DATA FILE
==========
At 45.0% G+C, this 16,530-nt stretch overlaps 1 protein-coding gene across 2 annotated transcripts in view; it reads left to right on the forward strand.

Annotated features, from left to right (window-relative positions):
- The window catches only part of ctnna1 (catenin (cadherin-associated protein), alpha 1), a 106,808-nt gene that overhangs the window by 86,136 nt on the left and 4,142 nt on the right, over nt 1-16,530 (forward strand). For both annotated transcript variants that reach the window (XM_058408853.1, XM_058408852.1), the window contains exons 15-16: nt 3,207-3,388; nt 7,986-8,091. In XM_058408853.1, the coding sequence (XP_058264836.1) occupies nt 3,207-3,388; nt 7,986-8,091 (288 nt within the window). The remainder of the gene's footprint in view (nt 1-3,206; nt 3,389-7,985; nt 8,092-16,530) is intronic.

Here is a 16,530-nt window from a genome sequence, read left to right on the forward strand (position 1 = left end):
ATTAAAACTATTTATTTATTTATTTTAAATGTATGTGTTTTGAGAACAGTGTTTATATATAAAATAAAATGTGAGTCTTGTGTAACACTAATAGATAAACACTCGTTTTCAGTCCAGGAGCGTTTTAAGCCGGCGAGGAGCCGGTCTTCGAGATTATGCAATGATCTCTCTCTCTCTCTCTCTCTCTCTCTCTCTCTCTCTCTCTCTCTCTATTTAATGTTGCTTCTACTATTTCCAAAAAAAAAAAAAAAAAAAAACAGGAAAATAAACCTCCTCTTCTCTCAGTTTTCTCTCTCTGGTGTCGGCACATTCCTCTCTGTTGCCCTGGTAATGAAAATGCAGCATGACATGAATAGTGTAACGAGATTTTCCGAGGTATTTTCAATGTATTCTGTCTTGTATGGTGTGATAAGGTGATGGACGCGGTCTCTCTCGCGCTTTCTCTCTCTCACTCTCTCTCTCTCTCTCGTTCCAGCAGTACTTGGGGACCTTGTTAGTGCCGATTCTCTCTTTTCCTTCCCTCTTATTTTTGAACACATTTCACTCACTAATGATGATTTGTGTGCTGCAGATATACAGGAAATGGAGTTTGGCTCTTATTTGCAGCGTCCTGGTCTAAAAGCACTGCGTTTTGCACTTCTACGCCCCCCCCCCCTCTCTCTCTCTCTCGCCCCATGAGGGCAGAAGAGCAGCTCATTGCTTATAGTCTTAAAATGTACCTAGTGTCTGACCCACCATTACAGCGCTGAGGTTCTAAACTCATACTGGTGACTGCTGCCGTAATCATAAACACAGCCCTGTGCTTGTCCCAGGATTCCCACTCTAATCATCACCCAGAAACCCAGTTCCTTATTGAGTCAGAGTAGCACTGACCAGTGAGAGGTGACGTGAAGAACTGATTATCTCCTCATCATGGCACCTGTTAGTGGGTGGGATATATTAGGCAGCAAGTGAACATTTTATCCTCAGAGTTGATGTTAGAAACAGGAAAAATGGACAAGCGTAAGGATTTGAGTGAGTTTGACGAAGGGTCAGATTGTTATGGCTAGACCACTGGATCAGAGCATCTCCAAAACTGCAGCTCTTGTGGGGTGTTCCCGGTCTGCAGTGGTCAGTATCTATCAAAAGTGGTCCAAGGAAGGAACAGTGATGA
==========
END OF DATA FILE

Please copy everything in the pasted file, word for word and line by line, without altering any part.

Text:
At 45.0% G+C, this 16,530-nt stretch overlaps 1 protein-coding gene across 2 annotated transcripts in view; it reads left to right on the forward strand.

Annotated features, from left to right (window-relative positions):
- The window catches only part of ctnna1 (catenin (cadherin-associated protein), alpha 1), a 106,808-nt gene that overhangs the window by 86,136 nt on the left and 4,142 nt on the right, over nt 1-16,530 (forward strand). For both annotated transcript variants that reach the window (XM_058408853.1, XM_058408852.1), the window contains exons 15-16: nt 3,207-3,388; nt 7,986-8,091. In XM_058408853.1, the coding sequence (XP_058264836.1) occupies nt 3,207-3,388; nt 7,986-8,091 (288 nt within the window). The remainder of the gene's footprint in view (nt 1-3,206; nt 3,389-7,985; nt 8,092-16,530) is intronic.

Here is a 16,530-nt window from a genome sequence, read left to right on the forward strand (position 1 = left end):
ATTAAAACTATTTATTTATTTATTTTAAATGTATGTGTTTTGAGAACAGTGTTTATATATAAAATAAAATGTGAGTCTTGTGTAACACTAATAGATAAACACTCGTTTTCAGTCCAGGAGCGTTTTAAGCCGGCGAGGAGCCGGTCTTCGAGATTATGCAATGATCTCTCTCTCTCTCTCTCTCTCTCTCTCTCTCTCTCTCTCTCTCTCTATTTAATGTTGCTTCTACTATTTCCAAAAAAAAAAAAAAAAAAAAACAGGAAAATAAACCTCCTCTTCTCTCAGTTTTCTCTCTCTGGTGTCGGCACATTCCTCTCTGTTGCCCTGGTAATGAAAATGCAGCATGACATGAATAGTGTAACGAGATTTTCCGAGGTATTTTCAATGTATTCTGTCTTGTATGGTGTGATAAGGTGATGGACGCGGTCTCTCTCGCGCTTTCTCTCTCTCACTCTCTCTCTCTCTCTCGTTCCAGCAGTACTTGGGGACCTTGTTAGTGCCGATTCTCTCTTTTCCTTCCCTCTTATTTTTGAACACATTTCACTCACTAATGATGATTTGTGTGCTGCAGATATACAGGAAATGGAGTTTGGCTCTTATTTGCAGCGTCCTGGTCTAAAAGCACTGCGTTTTGCACTTCTACGCCCCCCCCCCCTCTCTCTCTCTCTCGCCCCATGAGGGCAGAAGAGCAGCTCATTGCTTATAGTCTTAAAATGTACCTAGTGTCTGACCCACCATTACAGCGCTGAGGTTCTAAACTCATACTGGTGACTGCTGCCGTAATCATAAACACAGCCCTGTGCTTGTCCCAGGATTCCCACTCTAATCATCACCCAGAAACCCAGTTCCTTATTGAGTCAGAGTAGCACTGACCAGTGAGAGGTGACGTGAAGAACTGATTATCTCCTCATCATGGCACCTGTTAGTGGGTGGGATATATTAGGCAGCAAGTGAACATTTTATCCTCAGAGTTGATGTTAGAAACAGGAAAAATGGACAAGCGTAAGGATTTGAGTGAGTTTGACGAAGGGTCAGATTGTTATGGCTAGACCACTGGATCAGAGCATCTCCAAAACTGCAGCTCTTGTGGGGTGTTCCCGGTCTGCAGTGGTCAGTATCTATCAAAAGTGGTCCAAGGAAGGAACAGTGATGA